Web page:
EIP-7610: Revert creation in case of non-empty storage

EIP: Add EIP: Revert creation in case of non-empty storage by rjl493456442 · Pull Request #8161 · ethereum/EIPs · GitHub

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Related discussion can be found here, on a PR which preceded this EIP: core/state: remove account reset operation by rjl493456442 · Pull Request #28666 · ethereum/go-ethereum · GitHub

cc @shemnon @petertdavies @LukaszRozmej @rakita

I support this. Reverting on non-empty storage is the cleanest fix that doesn’t require fiddling with state.

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In revm presently we are just checking the nonce and code and not storage. As the list of accounts is limited and hash collision is very very unlikely I am fine with having undefined behaviour here.

What I would like to see in future is the removal of those storages from the state as they are dead data. A good time for that would be verkle transition (cc @gballet for visibility on this edge case).

Right, that is the correct behaviour for now. However, @petertdavies wrote (core/state: remove account reset operation by rjl493456442 · Pull Request #28666 · ethereum/go-ethereum · GitHub):

Reth and EELS both intentionally implement a version of the account reset solely to pass the tests.

What does that mean? Sounds to me like EIP-7610 would make it possible to remove some “code that exists only to pass a few quirky tests”.

I think there is no conflict between the two. In this EIP, the deployment on non-empty storage is rejected to prevent something bad happens. In the future, if we really think it’s necessary to remove these “dead accounts”, we can have another EIP.

Personally I think defining the extra restriction for deployment is easy and conforms to the basic concept of code immutability. Removing the existent accounts is another story, as we do have more “dead” contracts with zero-length runtime code(the only difference is these accounts have non-zero nonce). It’s not that reasonable to only delete the ones listed in the EIP.

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Reth replays transactions from genesis as a core feature, so it’s not just to pass a few quirky tests in their case. If pre-merge replay was not a feature then the code could be dropped, such as what Besu does with their journaled execution flag.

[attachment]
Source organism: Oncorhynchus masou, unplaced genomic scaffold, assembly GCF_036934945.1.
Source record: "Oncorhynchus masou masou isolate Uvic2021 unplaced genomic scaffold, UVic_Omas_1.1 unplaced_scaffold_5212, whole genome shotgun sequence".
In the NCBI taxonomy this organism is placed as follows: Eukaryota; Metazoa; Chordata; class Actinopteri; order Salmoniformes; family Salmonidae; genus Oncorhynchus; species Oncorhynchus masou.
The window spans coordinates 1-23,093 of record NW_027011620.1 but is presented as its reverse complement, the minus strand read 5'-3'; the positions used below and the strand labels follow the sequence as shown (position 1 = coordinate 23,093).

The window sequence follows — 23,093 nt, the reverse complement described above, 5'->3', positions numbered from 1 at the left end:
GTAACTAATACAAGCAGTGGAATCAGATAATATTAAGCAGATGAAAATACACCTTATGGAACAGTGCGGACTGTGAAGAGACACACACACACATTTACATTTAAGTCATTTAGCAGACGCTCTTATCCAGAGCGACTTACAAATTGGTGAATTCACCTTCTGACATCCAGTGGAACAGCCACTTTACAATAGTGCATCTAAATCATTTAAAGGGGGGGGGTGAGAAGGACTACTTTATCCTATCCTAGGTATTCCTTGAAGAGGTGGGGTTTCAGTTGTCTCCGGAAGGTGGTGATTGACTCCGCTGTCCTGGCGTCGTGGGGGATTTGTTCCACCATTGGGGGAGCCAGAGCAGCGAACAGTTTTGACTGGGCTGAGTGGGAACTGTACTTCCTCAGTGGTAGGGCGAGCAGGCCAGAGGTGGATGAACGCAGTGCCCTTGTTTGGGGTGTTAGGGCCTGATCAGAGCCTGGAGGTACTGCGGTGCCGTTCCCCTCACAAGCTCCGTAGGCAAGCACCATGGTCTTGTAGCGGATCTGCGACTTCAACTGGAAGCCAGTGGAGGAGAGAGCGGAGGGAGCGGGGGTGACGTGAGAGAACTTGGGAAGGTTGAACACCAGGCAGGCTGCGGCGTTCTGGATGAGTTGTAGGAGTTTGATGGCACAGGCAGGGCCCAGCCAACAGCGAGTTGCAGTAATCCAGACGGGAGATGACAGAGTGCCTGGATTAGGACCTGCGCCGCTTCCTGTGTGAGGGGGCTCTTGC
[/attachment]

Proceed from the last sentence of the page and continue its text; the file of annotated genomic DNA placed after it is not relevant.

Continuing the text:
If pre-merge replay was not a feature then the code could be dropped, such as what Besu does with their journaled execution flag.

No, code can “just be dropped”. The “deploy contract despite existing storage” is something that has never happened, nor can ever happen.

To expand a bit on why I want to remove it, is that it makes the journalling more complicated than it needs to be. If a creation happens, then, in order to be strictly according to specification, the journal-event needs to contain a list of slots-that-were-deleted. And if the scope is reverted, these slots needs to be un-deleted (In practice, geth internally makes it even more complex than that, but that is the bare minimum)

I’m in favor. Implementation draft in evmone.

diff --git a/test/state/host.cpp b/test/state/host.cpp
index e05001357..e3bb850d1 100644
--- a/test/state/host.cpp
+++ b/test/state/host.cpp
@@ -208,7 +208,8 @@ evmc::Result Host::create(const evmc_message& msg) noexcept
     // All combinations of conditions (nonce, code, storage) are tested.
     // TODO(EVMC): Add specific error codes for creation failures.
     if (const auto collision_acc = m_state.find(msg.recipient);
-        collision_acc != nullptr && (collision_acc->nonce != 0 || !collision_acc->code.empty()))
+        collision_acc != nullptr && (collision_acc->nonce != 0 || !collision_acc->code.empty() ||
+                                        !collision_acc->storage.empty()))
         return evmc::Result{EVMC_FAILURE};
 
     // TODO: msg.recipient lookup is done 3x here.
@@ -221,14 +222,6 @@ evmc::Result Host::create(const evmc_message& msg) noexcept
 
     new_acc.just_created = true;
 
-    // Clear the new account storage, but keep the access status (from tx access list).
-    // This is only needed for tests and cannot happen in real networks.
-    for (auto& [k, v] : new_acc.storage) [[unlikely]]
-    {
-        m_state.journal_storage_change(msg.recipient, k, v);
-        v = StorageValue{.access_status = v.access_status};
-    }
-
     auto& sender_acc = m_state.get(msg.sender);  // TODO: Duplicated account lookup.
     const auto value = intx::be::load<intx::uint256>(msg.value);
     assert(sender_acc.balance >= value && "EVM must guarantee balance");

The change makes the following state tests to fail:

[  FAILED  ] 7 tests, listed below:
[  FAILED  ] stCreate2.RevertInCreateInInitCreate2
[  FAILED  ] stCreate2.create2collisionStorage
[  FAILED  ] stEIP2930.manualCreate
[  FAILED  ] stEIP2930.variedContext